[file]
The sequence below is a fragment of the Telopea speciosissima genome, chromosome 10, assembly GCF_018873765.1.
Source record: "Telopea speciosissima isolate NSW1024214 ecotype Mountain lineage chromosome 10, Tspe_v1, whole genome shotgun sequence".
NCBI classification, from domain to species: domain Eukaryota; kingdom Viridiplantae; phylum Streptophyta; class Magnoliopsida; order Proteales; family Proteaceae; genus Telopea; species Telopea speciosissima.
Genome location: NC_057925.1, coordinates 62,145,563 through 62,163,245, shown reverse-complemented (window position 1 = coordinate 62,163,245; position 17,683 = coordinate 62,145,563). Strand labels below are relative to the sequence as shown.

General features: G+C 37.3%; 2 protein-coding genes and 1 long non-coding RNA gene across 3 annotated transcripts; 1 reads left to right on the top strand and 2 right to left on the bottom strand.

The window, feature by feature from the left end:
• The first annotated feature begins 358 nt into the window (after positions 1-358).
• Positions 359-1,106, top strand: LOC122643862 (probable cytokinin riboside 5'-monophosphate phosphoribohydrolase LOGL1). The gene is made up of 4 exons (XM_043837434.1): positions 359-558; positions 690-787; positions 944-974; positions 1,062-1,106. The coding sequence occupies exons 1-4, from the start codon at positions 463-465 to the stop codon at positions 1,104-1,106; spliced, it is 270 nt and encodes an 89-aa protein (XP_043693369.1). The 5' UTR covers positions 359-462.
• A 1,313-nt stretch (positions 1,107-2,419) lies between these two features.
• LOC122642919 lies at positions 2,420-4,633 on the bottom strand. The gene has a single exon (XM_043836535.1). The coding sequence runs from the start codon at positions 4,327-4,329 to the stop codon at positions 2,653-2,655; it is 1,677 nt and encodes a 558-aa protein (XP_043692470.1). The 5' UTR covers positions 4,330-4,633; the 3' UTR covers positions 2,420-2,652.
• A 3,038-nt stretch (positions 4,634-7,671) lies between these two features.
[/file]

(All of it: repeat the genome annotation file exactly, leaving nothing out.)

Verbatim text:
The sequence below is a fragment of the Telopea speciosissima genome, chromosome 10, assembly GCF_018873765.1.
Source record: "Telopea speciosissima isolate NSW1024214 ecotype Mountain lineage chromosome 10, Tspe_v1, whole genome shotgun sequence".
NCBI classification, from domain to species: domain Eukaryota; kingdom Viridiplantae; phylum Streptophyta; class Magnoliopsida; order Proteales; family Proteaceae; genus Telopea; species Telopea speciosissima.
Genome location: NC_057925.1, coordinates 62,145,563 through 62,163,245, shown reverse-complemented (window position 1 = coordinate 62,163,245; position 17,683 = coordinate 62,145,563). Strand labels below are relative to the sequence as shown.

General features: G+C 37.3%; 2 protein-coding genes and 1 long non-coding RNA gene across 3 annotated transcripts; 1 reads left to right on the top strand and 2 right to left on the bottom strand.

The window, feature by feature from the left end:
• The first annotated feature begins 358 nt into the window (after positions 1-358).
• Positions 359-1,106, top strand: LOC122643862 (probable cytokinin riboside 5'-monophosphate phosphoribohydrolase LOGL1). The gene is made up of 4 exons (XM_043837434.1): positions 359-558; positions 690-787; positions 944-974; positions 1,062-1,106. The coding sequence occupies exons 1-4, from the start codon at positions 463-465 to the stop codon at positions 1,104-1,106; spliced, it is 270 nt and encodes an 89-aa protein (XP_043693369.1). The 5' UTR covers positions 359-462.
• A 1,313-nt stretch (positions 1,107-2,419) lies between these two features.
• LOC122642919 lies at positions 2,420-4,633 on the bottom strand. The gene has a single exon (XM_043836535.1). The coding sequence runs from the start codon at positions 4,327-4,329 to the stop codon at positions 2,653-2,655; it is 1,677 nt and encodes a 558-aa protein (XP_043692470.1). The 5' UTR covers positions 4,330-4,633; the 3' UTR covers positions 2,420-2,652.
• A 3,038-nt stretch (positions 4,634-7,671) lies between these two features.